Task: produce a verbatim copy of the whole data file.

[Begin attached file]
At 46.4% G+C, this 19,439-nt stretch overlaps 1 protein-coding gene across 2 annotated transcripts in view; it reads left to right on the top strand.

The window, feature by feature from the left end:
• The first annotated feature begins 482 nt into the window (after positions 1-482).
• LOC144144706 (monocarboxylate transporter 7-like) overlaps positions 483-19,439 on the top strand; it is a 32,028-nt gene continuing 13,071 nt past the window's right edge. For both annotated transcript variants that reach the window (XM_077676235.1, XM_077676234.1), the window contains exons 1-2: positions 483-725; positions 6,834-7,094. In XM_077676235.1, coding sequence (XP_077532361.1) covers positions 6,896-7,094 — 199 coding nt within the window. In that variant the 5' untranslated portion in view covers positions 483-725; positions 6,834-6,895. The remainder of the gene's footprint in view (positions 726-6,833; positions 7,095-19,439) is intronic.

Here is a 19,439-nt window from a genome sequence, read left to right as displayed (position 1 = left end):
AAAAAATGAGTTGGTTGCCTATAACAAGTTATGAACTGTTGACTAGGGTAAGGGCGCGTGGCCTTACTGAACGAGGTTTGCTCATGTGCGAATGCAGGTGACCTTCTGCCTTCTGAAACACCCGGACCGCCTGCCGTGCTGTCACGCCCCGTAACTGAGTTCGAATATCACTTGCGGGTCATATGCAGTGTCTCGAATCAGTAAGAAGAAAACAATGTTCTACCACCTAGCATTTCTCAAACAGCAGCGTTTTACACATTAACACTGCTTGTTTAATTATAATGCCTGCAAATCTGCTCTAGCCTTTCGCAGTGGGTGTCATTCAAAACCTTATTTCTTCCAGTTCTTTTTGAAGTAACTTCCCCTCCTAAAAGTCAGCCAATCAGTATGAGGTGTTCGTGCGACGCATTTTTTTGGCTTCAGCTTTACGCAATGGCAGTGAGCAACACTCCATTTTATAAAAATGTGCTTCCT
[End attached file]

At 46.4% G+C, this 19,439-nt stretch overlaps 1 protein-coding gene across 2 annotated transcripts in view; it reads left to right on the top strand.

The window, feature by feature from the left end:
• The first annotated feature begins 482 nt into the window (after positions 1-482).
• LOC144144706 (monocarboxylate transporter 7-like) overlaps positions 483-19,439 on the top strand; it is a 32,028-nt gene continuing 13,071 nt past the window's right edge. For both annotated transcript variants that reach the window (XM_077676235.1, XM_077676234.1), the window contains exons 1-2: positions 483-725; positions 6,834-7,094. In XM_077676235.1, coding sequence (XP_077532361.1) covers positions 6,896-7,094 — 199 coding nt within the window. In that variant the 5' untranslated portion in view covers positions 483-725; positions 6,834-6,895. The remainder of the gene's footprint in view (positions 726-6,833; positions 7,095-19,439) is intronic.

Here is a 19,439-nt window from a genome sequence, read left to right as displayed (position 1 = left end):
AAAAAATGAGTTGGTTGCCTATAACAAGTTATGAACTGTTGACTAGGGTAAGGGCGCGTGGCCTTACTGAACGAGGTTTGCTCATGTGCGAATGCAGGTGACCTTCTGCCTTCTGAAACACCCGGACCGCCTGCCGTGCTGTCACGCCCCGTAACTGAGTTCGAATATCACTTGCGGGTCATATGCAGTGTCTCGAATCAGTAAGAAGAAAACAATGTTCTACCACCTAGCATTTCTCAAACAGCAGCGTTTTACACATTAACACTGCTTGTTTAATTATAATGCCTGCAAATCTGCTCTAGCCTTTCGCAGTGGGTGTCATTCAAAACCTTATTTCTTCCAGTTCTTTTTGAAGTAACTTCCCCTCCTAAAAGTCAGCCAATCAGTATGAGGTGTTCGTGCGACGCATTTTTTTGGCTTCAGCTTTACGCAATGGCAGTGAGCAACACTCCATTTTATAAAAATGTGCTTCCT